It goes along with how things can’t be unseen, which is a funny comparison considering how faith is certainty in things unseen. So confusing!

The way I lost my faith was a mere matter of backing up. I should start saying that. “Hey, how’d you lose your faith?” “Oh, I just kept backing up and eventually my faith got lost in the big picture.” It’s a perfect illustration. You see, faith is selfish. This is not an accusation where I say, “I’m not selfish–religious people are.” No, I’m selfish, too, but I don’t pretend like there are things I can possibly do that aren’t selfish. Selfishness is not a sin. It is necessary. There are things we do that are more selfish and things that are less selfish, but everything is derived from a selfish intent, even if it’s the satisfaction of doing something good for someone else. That satisfaction is selfish, but it’s not a bad thing.

But anyway, back to how my faith got lost in the big picture. I am a selfish person, yes, and my faith in God was very selfish. I looked for all the ways it could bring me peace and satisfaction. Christians do this under the guise of saying satisfaction in the Holy Spirit is honoring to God, not honoring to man. You can twist it however you want but when it comes down to it, it makes you happy, and you want to be happy. It’s hard to question that sort of faith when it brings such deep satisfaction, which is why it’s marvelous for Christians when doubt finally leads to “humble” repentance. Christians were all for my doubts there for a while, but when the doubts got too doubt-y, they were no longer edifying or acceptable. Once I started observing the world from other perspectives, non-Christian perspectives, I’d gone too deep. And it’s true, there was no going back once I’d stepped back too far. I see faith for what it is and how it works. I’ve drawn the parallels of faith between different religions and different gods. As far as I can tell, it all looks the same. Someone would be hard-pressed to prove to me that one of those gods is real and the others aren’t. They all fill the same role in different lives. Scientifically, without confirmation bias, the whole personal god thing fails. It’s all conjecture built on personal transcendental experiences. Despite the Christian arguments for absolute truth, there is no evidence to substantiate a claim that BibleGod is absolute truth.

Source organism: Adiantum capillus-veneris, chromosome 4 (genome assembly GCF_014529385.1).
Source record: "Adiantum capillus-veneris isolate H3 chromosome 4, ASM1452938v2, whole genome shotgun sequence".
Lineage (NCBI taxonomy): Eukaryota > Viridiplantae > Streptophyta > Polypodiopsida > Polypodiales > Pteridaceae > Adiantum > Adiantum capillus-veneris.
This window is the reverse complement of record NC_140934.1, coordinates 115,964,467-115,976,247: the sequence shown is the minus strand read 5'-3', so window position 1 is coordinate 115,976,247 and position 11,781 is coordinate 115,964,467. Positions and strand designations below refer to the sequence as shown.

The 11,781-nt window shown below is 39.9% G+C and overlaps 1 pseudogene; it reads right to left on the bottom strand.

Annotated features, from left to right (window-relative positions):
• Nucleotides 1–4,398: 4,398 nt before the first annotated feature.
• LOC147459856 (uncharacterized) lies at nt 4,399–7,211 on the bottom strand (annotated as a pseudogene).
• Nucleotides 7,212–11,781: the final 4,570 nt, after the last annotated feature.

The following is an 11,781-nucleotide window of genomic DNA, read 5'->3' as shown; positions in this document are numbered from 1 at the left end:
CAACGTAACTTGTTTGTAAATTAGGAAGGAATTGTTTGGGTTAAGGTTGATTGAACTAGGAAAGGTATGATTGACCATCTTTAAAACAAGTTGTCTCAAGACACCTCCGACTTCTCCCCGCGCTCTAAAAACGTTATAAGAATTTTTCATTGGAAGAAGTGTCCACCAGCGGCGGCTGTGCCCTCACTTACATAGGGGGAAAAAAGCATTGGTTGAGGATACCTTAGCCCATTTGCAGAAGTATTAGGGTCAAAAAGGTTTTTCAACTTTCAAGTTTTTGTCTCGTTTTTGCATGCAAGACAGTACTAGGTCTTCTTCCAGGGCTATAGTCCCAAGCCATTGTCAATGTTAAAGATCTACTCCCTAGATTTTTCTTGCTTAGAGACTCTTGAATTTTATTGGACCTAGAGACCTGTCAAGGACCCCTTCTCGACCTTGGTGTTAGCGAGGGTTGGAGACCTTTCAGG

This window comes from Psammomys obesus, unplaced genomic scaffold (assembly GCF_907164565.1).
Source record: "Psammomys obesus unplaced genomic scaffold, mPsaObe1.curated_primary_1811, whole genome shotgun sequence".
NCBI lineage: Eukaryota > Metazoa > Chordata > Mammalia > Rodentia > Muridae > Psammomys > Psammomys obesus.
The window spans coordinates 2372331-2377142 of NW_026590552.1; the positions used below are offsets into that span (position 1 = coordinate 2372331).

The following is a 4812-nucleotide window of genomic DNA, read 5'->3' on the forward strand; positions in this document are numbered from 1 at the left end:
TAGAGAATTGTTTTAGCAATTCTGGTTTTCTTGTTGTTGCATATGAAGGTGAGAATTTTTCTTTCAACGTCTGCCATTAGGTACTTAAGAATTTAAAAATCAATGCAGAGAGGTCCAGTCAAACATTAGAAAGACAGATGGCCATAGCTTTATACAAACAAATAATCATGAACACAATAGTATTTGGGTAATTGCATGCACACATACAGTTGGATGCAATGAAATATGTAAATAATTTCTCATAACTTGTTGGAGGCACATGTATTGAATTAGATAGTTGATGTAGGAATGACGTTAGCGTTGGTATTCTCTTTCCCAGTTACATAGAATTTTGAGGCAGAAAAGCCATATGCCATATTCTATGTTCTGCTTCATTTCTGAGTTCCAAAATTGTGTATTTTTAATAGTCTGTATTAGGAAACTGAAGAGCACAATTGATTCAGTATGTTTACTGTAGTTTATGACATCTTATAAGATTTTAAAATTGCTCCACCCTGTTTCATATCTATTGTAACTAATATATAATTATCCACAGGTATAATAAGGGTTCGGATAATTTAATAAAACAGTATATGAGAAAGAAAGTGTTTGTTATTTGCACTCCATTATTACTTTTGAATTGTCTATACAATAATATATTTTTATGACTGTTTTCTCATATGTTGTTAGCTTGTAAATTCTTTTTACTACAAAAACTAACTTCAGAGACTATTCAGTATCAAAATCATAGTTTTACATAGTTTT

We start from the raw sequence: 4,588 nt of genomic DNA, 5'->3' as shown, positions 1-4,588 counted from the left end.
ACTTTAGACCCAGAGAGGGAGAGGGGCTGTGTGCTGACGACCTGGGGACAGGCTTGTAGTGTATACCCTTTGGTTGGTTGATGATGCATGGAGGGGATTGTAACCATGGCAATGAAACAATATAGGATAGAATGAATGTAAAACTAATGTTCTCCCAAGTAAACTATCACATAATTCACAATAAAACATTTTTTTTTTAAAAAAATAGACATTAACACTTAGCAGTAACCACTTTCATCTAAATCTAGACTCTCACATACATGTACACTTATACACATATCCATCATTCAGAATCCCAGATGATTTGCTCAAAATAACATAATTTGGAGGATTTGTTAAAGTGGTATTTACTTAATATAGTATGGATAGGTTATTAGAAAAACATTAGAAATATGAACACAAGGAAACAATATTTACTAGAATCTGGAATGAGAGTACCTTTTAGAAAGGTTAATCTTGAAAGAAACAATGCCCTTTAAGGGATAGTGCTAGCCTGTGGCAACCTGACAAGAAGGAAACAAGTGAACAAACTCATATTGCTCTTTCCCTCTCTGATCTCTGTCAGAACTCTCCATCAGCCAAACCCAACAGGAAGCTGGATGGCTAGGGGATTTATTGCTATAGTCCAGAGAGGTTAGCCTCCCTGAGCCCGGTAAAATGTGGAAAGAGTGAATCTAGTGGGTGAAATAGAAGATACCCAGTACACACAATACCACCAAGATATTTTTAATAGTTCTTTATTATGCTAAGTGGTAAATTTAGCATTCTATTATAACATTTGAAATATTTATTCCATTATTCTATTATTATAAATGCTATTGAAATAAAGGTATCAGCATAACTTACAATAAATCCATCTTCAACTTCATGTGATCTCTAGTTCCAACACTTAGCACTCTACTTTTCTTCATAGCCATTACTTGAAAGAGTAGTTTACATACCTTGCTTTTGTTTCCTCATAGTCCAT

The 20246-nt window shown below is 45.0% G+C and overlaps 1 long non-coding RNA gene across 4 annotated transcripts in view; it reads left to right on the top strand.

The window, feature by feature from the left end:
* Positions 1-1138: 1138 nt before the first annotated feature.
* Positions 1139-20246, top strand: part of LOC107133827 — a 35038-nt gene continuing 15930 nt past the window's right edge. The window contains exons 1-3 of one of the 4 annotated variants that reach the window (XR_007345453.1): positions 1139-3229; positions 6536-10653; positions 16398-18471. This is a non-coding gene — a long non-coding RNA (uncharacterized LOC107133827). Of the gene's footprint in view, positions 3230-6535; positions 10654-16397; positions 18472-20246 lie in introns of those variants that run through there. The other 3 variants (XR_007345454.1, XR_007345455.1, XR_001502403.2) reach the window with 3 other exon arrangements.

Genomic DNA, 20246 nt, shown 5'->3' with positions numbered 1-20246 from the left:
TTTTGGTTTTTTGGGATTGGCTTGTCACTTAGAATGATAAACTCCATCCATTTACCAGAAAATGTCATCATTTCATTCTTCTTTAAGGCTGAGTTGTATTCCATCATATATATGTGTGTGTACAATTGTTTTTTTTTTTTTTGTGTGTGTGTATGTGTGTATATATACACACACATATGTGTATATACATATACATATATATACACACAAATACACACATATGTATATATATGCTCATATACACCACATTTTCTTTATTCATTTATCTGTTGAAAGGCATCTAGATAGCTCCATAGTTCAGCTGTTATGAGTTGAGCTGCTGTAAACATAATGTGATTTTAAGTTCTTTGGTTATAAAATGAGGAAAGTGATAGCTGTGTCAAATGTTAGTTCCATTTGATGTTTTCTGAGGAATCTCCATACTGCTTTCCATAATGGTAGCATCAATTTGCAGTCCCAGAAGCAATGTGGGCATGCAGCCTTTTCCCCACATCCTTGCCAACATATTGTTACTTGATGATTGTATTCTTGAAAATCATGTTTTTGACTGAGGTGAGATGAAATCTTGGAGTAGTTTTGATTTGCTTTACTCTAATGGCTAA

Perhaps saying I don’t think I’ll ever believe in God again is a bit of a bold statement, perhaps not totally founded, and maybe I just really don’t want to believe in God again (I do want to believe in God if God is real). The fact of the matter is, I’ve seen too much. I don’t usually blog about these matters with such confidence. I feel a little vulnerable writing all of this, but that’s okay. I might be wrong. Maybe one day I’ll confusedly worship a god again.

God is Culture

When I first deconverted, it was pretty natural that I would really despise the worldview I left behind. Hating and feeling embarrassed by your past isn’t only damaging to the self, but it is potentially damaging to those who are still living that worldview. There was a fine line I walked between dogging on the silly elements of Christian culture that most Christians hate and dogging on the actual doctrine that most Christians believe is true. I still walk this line, and I’ve still not learned how to be as sensitive to it as some probably think I should be.

I received a message from a friend explicitly asking me if my main issue is with Christian culture or with the actual Christian God. I explained that they’re both kind of the same to me. Christian culture is reading the Bible. Well, not all of them are, but I know people swimming in the culture who have very carefully studied the Bible in the “original” Greek and Hebrew for decades. It’s not like they’re missing something. It’s not like they missed the point on who God is and are now raping God’s purposes. No, I think Bible God gets represented by every single Christian who reads the Bible: the Jerry Falwells, Pat Robertsons, Steven Furticks, and Mark Driscolls as well as the Jon Acuffs and even the more liberal, mystical Christians. They’re all reading the same Bible. All of their actions are informed by the text.

This is where atheism makes a lot of sense to me by saying, “The Bible is full of inconsistencies and contradictions.” The illustration of this is all around us. Look at how many people are reading the same Bible and living according to opposite convictions. The Bible can be twisted to fit anything that a person thinks he/she needs. It just can. There are always certain parts that need to be ignored in order for you to live by your biblical convictions. Each Christian traces their own narrative through Scripture and applies it. Some see the never-changing God who hates homosexuality and destroys cities. Yep, he’s in there. Some see the merciful God who extends grace to the most destitute. Yep, he’s in there. This is what scares me about the Bible. I respect my friends who love God and want to love others because they believe God has called them to love others. That is wonderful and needed. But I’m just trying to love others, too, and I don’t pull my reasoning from the same book that informed mass genocides of the past. There’s just something eerie about the text. There is a lot of beauty and mystery in there, but there is also a lot of dark, morbid stuff. I don’t understand calling it a holy book or using it as the primary source for informing my beliefs. Yes, Jesus was nice in some respects. In others, he might have kinda been a dick. He had cool, revolutionary ideas, but I don’t think he was/is God. I can love people without him telling me to at least.

So yeah, I don’t often like Christian culture, and I probably don’t really like the Christian God. The key, though, is that I don’t think that God really exists, and this suspicion is informed by what I see. It’s relieving and terrifying at the same time.

If there is a God, I hope that God is not represented by the Bible. If there is a God, that God should probably be pissed about the Bible.